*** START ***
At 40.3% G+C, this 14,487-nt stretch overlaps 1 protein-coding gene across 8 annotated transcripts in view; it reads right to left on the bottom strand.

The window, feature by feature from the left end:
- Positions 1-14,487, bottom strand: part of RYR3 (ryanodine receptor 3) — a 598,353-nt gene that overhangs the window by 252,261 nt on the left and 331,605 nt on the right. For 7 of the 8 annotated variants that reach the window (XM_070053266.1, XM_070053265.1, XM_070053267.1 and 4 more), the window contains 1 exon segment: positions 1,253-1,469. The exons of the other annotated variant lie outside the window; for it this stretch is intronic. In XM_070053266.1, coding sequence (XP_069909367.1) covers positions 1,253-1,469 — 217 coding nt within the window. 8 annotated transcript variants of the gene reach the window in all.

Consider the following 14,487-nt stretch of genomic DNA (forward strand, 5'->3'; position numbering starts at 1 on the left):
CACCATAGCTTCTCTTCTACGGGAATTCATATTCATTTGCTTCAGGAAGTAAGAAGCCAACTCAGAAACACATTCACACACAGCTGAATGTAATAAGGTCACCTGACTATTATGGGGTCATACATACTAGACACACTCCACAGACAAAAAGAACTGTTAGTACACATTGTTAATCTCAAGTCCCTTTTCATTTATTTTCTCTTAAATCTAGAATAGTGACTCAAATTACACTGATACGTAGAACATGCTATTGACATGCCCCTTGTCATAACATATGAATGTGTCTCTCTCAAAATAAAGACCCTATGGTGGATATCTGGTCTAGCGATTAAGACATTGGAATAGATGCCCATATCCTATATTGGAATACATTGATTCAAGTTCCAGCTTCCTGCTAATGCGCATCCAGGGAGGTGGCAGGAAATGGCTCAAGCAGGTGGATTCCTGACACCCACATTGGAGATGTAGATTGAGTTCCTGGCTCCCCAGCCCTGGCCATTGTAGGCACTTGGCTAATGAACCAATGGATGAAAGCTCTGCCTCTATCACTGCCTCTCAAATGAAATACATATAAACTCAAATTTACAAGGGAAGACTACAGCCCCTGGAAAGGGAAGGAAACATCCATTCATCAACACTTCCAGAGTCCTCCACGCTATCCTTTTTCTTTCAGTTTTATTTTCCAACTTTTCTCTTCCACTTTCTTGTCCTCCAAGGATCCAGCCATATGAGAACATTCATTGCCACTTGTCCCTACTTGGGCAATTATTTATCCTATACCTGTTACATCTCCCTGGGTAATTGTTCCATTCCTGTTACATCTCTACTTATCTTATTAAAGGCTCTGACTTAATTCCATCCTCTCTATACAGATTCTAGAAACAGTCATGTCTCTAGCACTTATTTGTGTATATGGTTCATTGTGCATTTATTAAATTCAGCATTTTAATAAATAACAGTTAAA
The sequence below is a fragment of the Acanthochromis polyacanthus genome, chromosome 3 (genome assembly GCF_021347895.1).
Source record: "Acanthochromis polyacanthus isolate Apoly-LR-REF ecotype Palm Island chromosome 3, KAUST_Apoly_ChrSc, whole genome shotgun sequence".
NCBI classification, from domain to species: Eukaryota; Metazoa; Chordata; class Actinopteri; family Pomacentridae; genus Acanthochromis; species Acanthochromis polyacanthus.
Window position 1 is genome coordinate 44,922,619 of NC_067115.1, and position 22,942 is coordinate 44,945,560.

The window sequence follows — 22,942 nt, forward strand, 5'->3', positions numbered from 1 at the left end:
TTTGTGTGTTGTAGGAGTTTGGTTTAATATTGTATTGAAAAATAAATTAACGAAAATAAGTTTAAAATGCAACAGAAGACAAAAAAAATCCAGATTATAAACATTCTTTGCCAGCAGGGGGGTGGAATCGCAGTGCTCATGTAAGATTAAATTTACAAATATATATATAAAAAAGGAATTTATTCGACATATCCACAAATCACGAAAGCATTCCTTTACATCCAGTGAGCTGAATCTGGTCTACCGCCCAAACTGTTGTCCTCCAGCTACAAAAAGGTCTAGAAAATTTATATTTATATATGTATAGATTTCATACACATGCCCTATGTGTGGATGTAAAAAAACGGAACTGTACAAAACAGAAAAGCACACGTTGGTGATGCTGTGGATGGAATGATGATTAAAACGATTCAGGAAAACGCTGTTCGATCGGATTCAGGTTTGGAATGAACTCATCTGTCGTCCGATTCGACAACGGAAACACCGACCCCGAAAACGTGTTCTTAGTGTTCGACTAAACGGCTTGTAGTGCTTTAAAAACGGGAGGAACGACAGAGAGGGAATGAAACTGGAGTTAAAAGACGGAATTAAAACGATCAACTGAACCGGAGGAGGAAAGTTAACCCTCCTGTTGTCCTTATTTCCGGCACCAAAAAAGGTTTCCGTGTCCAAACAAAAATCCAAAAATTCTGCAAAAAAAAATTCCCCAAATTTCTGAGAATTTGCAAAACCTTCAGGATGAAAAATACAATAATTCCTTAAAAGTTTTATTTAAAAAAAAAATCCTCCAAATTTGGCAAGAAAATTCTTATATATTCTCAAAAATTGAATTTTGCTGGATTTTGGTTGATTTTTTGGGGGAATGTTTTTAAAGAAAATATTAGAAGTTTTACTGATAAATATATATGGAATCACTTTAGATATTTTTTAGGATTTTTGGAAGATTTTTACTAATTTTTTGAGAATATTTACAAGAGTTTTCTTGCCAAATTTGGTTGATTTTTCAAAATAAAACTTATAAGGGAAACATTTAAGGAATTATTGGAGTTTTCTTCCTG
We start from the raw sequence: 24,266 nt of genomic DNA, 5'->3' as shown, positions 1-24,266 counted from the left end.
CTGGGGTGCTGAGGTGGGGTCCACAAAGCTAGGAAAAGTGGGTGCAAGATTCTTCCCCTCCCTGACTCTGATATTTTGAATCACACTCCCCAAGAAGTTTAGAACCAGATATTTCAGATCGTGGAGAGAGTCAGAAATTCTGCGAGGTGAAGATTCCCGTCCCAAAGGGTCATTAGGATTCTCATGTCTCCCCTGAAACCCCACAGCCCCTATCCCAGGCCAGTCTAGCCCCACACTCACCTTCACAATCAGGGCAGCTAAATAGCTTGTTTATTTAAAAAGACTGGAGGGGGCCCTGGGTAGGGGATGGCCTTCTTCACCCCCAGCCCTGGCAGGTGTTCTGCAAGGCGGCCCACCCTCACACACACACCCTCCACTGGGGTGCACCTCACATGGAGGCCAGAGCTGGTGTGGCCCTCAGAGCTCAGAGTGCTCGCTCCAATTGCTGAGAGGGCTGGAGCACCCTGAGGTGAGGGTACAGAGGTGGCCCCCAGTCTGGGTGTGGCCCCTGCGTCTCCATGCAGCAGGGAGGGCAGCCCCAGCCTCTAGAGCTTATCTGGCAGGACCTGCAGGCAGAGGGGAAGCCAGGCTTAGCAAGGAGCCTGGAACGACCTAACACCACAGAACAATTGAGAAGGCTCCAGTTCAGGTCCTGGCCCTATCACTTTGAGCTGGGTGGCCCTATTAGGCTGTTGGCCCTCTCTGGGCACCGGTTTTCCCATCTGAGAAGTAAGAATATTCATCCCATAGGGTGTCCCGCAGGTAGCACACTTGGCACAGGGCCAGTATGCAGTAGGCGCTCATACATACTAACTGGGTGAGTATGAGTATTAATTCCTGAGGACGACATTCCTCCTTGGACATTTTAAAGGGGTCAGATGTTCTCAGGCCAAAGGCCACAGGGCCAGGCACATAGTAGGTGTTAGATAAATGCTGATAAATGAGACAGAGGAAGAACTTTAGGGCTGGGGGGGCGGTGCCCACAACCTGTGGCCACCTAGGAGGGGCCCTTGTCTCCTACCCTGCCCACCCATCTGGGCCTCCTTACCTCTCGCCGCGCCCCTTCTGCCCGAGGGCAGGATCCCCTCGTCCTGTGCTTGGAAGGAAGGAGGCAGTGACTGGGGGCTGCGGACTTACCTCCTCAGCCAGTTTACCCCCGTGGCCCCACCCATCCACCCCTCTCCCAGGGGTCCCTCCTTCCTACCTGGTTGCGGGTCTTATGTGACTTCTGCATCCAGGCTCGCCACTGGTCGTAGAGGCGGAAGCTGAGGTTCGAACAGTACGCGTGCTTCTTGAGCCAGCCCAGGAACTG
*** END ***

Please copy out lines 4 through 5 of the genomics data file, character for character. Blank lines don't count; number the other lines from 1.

Consider the following 14,487-nt stretch of genomic DNA (forward strand, 5'->3'; position numbering starts at 1 on the left):
CACCATAGCTTCTCTTCTACGGGAATTCATATTCATTTGCTTCAGGAAGTAAGAAGCCAACTCAGAAACACATTCACACACAGCTGAATGTAATAAGGTCACCTGACTATTATGGGGTCATACATACTAGACACACTCCACAGACAAAAAGAACTGTTAGTACACATTGTTAATCTCAAGTCCCTTTTCATTTATTTTCTCTTAAATCTAGAATAGTGACTCAAATTACACTGATACGTAGAACATGCTATTGACATGCCCCTTGTCATAACATATGAATGTGTCTCTCTCAAAATAAAGACCCTATGGTGGATATCTGGTCTAGCGATTAAGACATTGGAATAGATGCCCATATCCTATATTGGAATACATTGATTCAAGTTCCAGCTTCCTGCTAATGCGCATCCAGGGAGGTGGCAGGAAATGGCTCAAGCAGGTGGATTCCTGACACCCACATTGGAGATGTAGATTGAGTTCCTGGCTCCCCAGCCCTGGCCATTGTAGGCACTTGGCTAATGAACCAATGGATGAAAGCTCTGCCTCTATCACTGCCTCTCAAATGAAATACATATAAACTCAAATTTACAAGGGAAGACTACAGCCCCTGGAAAGGGAAGGAAACATCCATTCATCAACACTTCCAGAGTCCTCCACGCTATCCTTTTTCTTTCAGTTTTATTTTCCAACTTTTCTCTTCCACTTTCTTGTCCTCCAAGGATCCAGCCATATGAGAACATTCATTGCCACTTGTCCCTACTTGGGCAATTATTTATCCTATACCTGTTACATCTCCCTGGGTAATTGTTCCATTCCTGTTACATCTCTACTTATCTTATTAAAGGCTCTGACTTAATTCCATCCTCTCTATACAGATTCTAGAAACAGTCATGTCTCTAGCACTTATTTGTGTATATGGTTCATTGTGCATTTATTAAATTCAGCATTTTAATAAATAACAGTTAAA